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Rentokil says pest revenue declines by $1.7b in Australia

Rentokil says pest revenue declines by $1.7b in Australia

CANBERRA: Rentokil has released its own research into the threats and impacts of pests to businesses across Australia. The report found that during 2014, Australian businesses affected by pest infestations also experienced a significant increase in their operating costs, collectively spending $796 million, while revenues declined by $1.7 billion.

On average, an incident of pest infestation in Australian business lasted for just under three weeks. Food-based businesses were particularly vulnerable with 12 per cent of companies within this industry reporting losing more than 10 working days as a result of pest infestation.

A significant 37 per cent of respondents experienced three incidents or more over a five-year period, and on average one pest infestation occurs just over every two years.

The report also revealed adverse impacts on staff morale (over 30 per cent) was the main impact on business costs in Australia, as a direct result of pest infestation. In addition, 20 per cent of businesses reported damaged goods, and replacement, maintenance and repair costs. Alain Moffroid, Rentokil Initial Managing Director, Pacific said pests do not discriminate.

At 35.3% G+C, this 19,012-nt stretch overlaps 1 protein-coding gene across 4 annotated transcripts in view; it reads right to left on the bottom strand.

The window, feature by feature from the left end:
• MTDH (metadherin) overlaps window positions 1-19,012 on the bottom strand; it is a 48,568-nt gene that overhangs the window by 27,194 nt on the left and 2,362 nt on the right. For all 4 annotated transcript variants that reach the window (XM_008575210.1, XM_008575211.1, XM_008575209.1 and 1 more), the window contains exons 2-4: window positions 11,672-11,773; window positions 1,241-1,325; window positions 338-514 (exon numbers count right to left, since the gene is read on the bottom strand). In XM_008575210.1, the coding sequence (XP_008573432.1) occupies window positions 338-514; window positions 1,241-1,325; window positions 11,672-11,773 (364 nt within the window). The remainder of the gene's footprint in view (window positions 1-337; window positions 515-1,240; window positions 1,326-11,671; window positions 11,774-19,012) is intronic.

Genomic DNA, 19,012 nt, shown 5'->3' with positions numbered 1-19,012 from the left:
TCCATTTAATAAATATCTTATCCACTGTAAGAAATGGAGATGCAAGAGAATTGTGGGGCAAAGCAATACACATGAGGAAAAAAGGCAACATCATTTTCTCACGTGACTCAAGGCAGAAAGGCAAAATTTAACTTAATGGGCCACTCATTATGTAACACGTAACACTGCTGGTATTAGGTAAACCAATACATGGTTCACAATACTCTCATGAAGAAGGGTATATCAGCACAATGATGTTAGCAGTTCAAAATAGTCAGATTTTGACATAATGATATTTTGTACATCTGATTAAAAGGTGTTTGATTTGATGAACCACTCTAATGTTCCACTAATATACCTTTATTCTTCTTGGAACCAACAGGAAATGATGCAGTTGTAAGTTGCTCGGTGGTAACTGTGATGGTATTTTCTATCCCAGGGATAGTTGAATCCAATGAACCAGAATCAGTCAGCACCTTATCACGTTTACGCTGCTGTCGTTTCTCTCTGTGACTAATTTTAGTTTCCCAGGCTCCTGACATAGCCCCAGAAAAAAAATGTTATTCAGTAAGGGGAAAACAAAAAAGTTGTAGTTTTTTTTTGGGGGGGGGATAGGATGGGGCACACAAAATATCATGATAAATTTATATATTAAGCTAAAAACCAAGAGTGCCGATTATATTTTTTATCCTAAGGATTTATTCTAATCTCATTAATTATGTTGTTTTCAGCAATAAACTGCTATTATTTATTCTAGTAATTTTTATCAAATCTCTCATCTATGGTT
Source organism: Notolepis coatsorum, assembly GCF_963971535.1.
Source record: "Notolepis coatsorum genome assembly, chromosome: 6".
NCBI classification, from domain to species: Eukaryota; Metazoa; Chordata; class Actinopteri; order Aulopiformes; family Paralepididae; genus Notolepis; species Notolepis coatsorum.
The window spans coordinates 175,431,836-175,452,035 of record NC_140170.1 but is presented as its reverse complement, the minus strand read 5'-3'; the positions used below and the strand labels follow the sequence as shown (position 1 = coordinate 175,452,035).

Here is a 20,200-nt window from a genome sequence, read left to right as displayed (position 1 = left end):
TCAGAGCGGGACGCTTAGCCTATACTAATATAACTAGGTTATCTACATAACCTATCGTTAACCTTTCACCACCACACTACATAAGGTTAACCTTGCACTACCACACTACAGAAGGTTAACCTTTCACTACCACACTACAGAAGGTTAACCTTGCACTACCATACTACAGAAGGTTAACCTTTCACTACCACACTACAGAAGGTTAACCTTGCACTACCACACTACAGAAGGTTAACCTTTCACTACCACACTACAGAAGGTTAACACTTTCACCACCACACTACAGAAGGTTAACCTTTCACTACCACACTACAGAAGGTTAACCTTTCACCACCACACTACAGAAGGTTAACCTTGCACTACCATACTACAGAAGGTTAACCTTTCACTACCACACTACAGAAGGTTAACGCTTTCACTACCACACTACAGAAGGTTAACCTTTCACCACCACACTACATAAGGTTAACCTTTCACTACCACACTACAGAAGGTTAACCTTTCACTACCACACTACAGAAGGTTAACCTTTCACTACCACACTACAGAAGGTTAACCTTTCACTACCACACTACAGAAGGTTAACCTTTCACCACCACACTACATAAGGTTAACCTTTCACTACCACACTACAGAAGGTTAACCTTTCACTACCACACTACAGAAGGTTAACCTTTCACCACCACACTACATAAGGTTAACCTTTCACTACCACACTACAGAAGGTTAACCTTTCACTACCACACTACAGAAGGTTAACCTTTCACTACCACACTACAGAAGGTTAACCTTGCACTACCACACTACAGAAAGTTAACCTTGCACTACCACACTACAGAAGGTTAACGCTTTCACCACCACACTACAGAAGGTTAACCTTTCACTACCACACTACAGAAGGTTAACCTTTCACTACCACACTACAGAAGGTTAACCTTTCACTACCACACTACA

“Any size business operating in any type of industry across the globe can be vulnerable. Our analysts attribute this to our own population growth, urbanisation and heightened mobility, all of which is making it easier for mammals, birds and insects to spread, find shelter, feed, and reproduce – often at speed. As each year passes, businesses can become more prone to pests and are experiencing damaging – and costly – consequences.” “A business’ reputation, relationships with its customers, clients, suppliers and of course its employees are all at stake when a pest infestation occurs in the workplace.

At Rentokil we see first-hand how a single pest infestation, however small, can encourage repeat occurrences – particularly if the original issue is not effectively handled from the outset. A structured approach is crucial in ensuring any potential infestation scenario is covered to reduce the likelihood of an infestation taking place.”